The percentage of young people who report having mental health problems has hardly decreased since the last lockdown (in early 2022). This is evidenced by the latest quarterly update from December 2022. The number of young people visiting their GP for mental health problems, such as depression, has returned to the 2019 levels from before the COVID-19 pandemic. The results of the quarterly study are part of the Health Research for COVID-19.
The Network for Health Research in Disasters (GOR Network) publishes a quarterly update on this page, summarising key results from survey research and data from primary care providers. The aim is to provide information to the municipalities, the provinces and the national government of the Netherlands to assist them in formulating policies.
Summary of research round 6
Results have been published from five previous research rounds focusing on young people in the Netherlands. From round 3 on, adults (26 years and over) were also included in the study. The following is a summary of key results from youth research.
Upward trend in mental health recovery has not continued
Mental well-being (in terms of mental health problems and suicidal thoughts) among young people seemed to be recovering slightly in summer 2022. In March 2022 – after the lockdown at the end of 2021 – 39% of young people reported having mental health problems. In September 2021, this was 25%. Despite that, the percentage of young people experiencing mental health problems increased again after that, rising from 32% in September and 34% in December. The figures for suicidal thoughts show a similar trend. The figures on suicide attempts – retroactively reported by participants for the previous 3 months – showed a similar trend: 8% in September 2021, 17% in March 2022 after the lockdown, 13% in September 2022 and 15% in December 2022. Well-being among young people has not continued to recover.
Mental health problems no longer affected by personal COVID-related events
In all the previous research rounds, there was a strong association between mental health problems, suicidal thoughts and loneliness in relation to things that people experienced due to COVID-19, such as hospital admission. People who had experienced such events were almost twice as likely to have mental health problems. That association was no longer present in December 2022. However, there is a small group of people struggling with long-term impacts from the events they experienced due to COVID-19 or the coronavirus measures.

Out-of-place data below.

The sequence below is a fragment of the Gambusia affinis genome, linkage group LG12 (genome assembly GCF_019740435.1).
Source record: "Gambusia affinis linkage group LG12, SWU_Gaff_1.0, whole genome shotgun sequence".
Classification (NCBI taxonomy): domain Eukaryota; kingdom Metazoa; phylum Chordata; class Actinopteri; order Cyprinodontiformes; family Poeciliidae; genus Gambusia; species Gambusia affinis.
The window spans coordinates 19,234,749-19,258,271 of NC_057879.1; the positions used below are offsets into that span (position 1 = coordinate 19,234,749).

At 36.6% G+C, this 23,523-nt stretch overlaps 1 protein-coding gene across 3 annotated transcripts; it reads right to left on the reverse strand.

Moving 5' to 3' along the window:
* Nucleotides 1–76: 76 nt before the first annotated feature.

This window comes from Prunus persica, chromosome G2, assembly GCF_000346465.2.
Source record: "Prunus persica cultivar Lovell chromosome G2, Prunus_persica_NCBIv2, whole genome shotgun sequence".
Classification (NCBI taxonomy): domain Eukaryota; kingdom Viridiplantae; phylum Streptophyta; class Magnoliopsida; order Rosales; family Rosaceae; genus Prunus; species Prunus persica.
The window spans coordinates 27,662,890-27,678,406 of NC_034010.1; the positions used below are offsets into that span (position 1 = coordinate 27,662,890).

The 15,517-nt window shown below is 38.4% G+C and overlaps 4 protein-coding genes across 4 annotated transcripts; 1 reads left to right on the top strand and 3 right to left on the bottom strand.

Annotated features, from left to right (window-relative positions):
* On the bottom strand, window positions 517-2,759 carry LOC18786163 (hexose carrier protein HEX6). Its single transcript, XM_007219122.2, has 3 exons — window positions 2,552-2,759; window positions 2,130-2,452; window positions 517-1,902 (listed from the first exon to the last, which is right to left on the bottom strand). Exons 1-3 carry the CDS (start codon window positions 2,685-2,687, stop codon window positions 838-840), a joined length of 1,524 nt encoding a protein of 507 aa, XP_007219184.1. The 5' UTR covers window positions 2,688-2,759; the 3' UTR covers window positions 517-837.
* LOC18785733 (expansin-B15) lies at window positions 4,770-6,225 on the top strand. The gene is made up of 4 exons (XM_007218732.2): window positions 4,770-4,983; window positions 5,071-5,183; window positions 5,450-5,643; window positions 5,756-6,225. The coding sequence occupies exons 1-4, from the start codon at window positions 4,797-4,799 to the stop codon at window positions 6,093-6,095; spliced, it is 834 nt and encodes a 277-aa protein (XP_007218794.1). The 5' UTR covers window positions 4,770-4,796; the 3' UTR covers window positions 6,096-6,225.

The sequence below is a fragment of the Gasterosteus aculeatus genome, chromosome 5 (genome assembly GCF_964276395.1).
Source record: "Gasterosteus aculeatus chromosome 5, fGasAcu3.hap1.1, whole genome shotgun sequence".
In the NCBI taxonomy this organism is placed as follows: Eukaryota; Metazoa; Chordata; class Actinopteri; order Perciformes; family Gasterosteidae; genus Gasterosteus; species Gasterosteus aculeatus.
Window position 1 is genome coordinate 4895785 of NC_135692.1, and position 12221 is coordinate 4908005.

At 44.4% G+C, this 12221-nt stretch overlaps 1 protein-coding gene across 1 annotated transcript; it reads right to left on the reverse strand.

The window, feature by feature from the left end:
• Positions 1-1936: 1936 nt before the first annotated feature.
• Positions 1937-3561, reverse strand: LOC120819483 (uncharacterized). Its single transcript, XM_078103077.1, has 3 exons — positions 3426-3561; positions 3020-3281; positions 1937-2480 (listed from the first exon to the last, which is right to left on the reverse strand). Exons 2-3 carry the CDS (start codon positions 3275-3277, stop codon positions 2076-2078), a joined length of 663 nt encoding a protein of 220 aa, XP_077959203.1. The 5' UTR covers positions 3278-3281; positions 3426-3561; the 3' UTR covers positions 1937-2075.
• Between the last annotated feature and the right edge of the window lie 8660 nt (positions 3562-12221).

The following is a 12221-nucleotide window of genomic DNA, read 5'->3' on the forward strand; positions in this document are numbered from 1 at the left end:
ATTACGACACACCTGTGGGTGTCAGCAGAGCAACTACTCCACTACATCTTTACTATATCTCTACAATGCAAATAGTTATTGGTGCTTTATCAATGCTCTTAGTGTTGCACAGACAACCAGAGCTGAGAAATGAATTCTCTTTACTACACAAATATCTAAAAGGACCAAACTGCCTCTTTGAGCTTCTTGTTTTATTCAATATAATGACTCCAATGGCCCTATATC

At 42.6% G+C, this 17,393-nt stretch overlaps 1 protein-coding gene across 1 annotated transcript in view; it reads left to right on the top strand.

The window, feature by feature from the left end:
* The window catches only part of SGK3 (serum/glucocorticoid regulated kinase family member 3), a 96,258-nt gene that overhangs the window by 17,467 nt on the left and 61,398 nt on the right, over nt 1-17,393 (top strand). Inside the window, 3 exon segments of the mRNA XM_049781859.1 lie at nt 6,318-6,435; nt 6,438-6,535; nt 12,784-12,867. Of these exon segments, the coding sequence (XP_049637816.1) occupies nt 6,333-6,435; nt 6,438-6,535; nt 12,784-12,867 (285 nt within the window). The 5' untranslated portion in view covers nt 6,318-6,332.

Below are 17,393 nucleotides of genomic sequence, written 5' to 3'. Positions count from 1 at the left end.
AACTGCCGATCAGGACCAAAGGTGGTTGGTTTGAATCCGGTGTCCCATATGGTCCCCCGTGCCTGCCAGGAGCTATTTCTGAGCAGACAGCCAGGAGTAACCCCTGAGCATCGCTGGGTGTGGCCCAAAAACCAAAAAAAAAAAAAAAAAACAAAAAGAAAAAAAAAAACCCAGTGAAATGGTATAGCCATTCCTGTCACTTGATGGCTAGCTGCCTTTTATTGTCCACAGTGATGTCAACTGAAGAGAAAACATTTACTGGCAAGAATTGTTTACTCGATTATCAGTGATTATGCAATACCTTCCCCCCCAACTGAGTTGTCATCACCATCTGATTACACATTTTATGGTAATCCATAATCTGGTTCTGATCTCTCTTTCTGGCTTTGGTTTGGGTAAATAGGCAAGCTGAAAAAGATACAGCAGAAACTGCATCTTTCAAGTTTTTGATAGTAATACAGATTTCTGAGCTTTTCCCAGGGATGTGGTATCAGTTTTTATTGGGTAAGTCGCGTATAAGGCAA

Young people are largely unconcerned about COVID-19
Young people appear to be largely unconcerned about a SARS-CoV-2 infection or possible coronavirus measures, compared to other topics. They are more concerned than adults, however. In an extra survey question with room for open answers, many young people expressed concerns about inflation, high gas and energy prices, and the housing market. Researchers did not find any association between these concerns and the mental health of the participating young people.
More GP visits related to suicide than in 2019
Compared to the same period in 2019, in October–December 2022 there were 28% more GP visits related to suicide among young people aged 15 to 24 years. These visits relate to fatal and non-fatal suicide attempts, but also to suicidal thoughts. Primary care data shows that young people in October–December 2022 were just as likely to visit the GP for mental health problems (such as symptoms of depression) as before the COVID-19 pandemic. In all previous research rounds from 2021 until summer 2022, more young people had seen their GP for these symptoms than in 2019. This finding at the end of 2022 is particularly striking, since the percentage of young people with self-reported mental health problems did not decrease. One possible explanation could be that these young people sometimes do not seek help. 20% of young people stated in December 2022 that they needed help with mental health problems. 16% of them did not seek help. 5% did seek help, but were unable to find it.
Approach used in the quarterly youth study
The quarterly study consists of data from two sources: the survey-based study and the primary care data provided by GPs. From 28 November to 14 December 2022, a total of 3,993 young people (aged 12-25 years) completed a survey on their mental and physical health. The primary care data (from the Nivel Primary Care Database) encompasses visits to general practitioners in the period from October 2022 to December 2022. GPs keep track of the health problems and conditions for which people visit their practice.
Upcoming and previous research rounds
The surveys for round 6 were completed between 28 November 2022 and 14 December 2022. Previous surveys were conducted in September and December 2021 and in March, June and September 2022. The following research round is planned for March 2023.